Upon leaving the Navy, the Schoolen family headed to sunny California where David joined forces with the Sumpters and Coles and began farming. Many happy years went by with lots of time spent with the extended family. We were not rich but we all have many memories of gatherings and laughter. People who were there will remember Granny’s cobbler and homemade ice cream, BBQ’s, parties where gallons and gallons of corn were harvested and frozen, Christmas caroling in a cotton trailer, tromping cotton, pool parties, camping, and many more happy times too numerous to mention. Dorothy even managed to entice her sister, Linda, to stay with us and she met her husband Fred. We were blessed to have them so close to us and our family got to grow up with her family so that we had even more wonderful family memories.

In the late 1970’s Dave began attending the El Nido Missionary Baptist church. Dot and his kids had been attending and he wanted to go and find out “what the heck they were teaching over there”. David accepted the Lord as his Savior and would eventually be a teacher, leader, deacon and supporter of his church family. He made life-long friendships and had many mentors that he respected and loved. The church will miss him very much! We are sure they may be worried that we will submit a bill for “services rendered” because the bill would be enormous! Not to worry, he had a deep love for his church and considered it an honor to serve his Lord and his church family.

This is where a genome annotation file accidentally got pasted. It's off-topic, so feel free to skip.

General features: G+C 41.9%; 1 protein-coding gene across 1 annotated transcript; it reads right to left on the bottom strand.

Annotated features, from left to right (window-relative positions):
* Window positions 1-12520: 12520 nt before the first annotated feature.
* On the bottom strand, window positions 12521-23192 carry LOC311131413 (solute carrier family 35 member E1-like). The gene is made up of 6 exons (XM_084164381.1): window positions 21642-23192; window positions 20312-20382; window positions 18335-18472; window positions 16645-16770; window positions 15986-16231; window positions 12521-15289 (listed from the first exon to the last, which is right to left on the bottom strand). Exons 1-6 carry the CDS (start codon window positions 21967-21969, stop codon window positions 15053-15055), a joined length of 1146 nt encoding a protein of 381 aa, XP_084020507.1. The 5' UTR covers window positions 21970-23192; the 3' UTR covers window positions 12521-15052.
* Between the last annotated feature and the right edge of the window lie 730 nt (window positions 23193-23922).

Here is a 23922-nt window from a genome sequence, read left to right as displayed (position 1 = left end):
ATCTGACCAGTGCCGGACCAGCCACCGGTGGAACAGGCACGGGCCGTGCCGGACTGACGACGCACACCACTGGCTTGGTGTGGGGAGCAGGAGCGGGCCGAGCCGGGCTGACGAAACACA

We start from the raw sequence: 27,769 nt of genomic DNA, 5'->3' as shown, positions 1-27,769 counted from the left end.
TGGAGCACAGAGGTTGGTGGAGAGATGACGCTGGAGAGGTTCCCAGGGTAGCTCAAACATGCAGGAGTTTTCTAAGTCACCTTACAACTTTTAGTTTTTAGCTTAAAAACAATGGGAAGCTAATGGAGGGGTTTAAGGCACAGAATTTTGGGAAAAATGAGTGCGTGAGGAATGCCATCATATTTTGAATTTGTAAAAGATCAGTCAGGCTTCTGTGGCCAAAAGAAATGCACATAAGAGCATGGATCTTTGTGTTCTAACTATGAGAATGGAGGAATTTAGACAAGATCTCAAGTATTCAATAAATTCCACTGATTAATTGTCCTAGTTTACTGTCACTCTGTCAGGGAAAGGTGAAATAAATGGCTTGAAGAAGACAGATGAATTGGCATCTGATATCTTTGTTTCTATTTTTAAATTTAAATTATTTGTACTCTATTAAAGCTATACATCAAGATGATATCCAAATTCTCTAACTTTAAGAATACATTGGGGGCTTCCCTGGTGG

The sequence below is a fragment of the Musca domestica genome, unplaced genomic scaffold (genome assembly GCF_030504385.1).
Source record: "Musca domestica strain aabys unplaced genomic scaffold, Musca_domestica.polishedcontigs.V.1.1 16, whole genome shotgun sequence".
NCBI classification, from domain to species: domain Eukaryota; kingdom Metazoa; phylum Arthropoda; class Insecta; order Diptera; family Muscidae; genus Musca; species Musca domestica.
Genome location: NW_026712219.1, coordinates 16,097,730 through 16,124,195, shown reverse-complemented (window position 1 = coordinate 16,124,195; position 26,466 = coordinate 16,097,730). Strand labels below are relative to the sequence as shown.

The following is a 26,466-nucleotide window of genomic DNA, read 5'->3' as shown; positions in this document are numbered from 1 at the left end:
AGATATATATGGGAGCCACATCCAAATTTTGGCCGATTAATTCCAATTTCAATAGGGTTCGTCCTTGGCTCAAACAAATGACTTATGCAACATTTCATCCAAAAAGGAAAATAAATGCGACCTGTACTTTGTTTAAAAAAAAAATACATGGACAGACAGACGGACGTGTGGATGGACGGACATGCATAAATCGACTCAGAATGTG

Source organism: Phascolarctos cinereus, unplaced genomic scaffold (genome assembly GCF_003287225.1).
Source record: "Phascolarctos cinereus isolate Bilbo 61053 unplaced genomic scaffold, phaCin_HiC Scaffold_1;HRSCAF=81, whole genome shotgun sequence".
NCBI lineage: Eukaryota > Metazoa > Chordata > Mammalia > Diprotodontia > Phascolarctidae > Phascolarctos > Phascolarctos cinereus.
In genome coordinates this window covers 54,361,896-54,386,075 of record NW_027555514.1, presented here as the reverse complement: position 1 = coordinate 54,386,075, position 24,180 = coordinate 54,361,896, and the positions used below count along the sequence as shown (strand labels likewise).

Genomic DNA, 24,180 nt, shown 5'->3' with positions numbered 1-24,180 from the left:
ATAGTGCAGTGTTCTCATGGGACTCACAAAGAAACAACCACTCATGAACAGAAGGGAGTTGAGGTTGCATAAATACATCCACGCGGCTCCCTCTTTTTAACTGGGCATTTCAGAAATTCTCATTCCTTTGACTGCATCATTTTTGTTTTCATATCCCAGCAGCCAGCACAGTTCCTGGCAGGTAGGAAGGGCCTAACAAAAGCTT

After farming for many years, both with his family and on his own, the mid 1980 ag economy forced him to follow a new career path. By then the family had relocated to Chowchilla and David became a mechanic for World Color Press, a large commercial printer. He retired in 2005.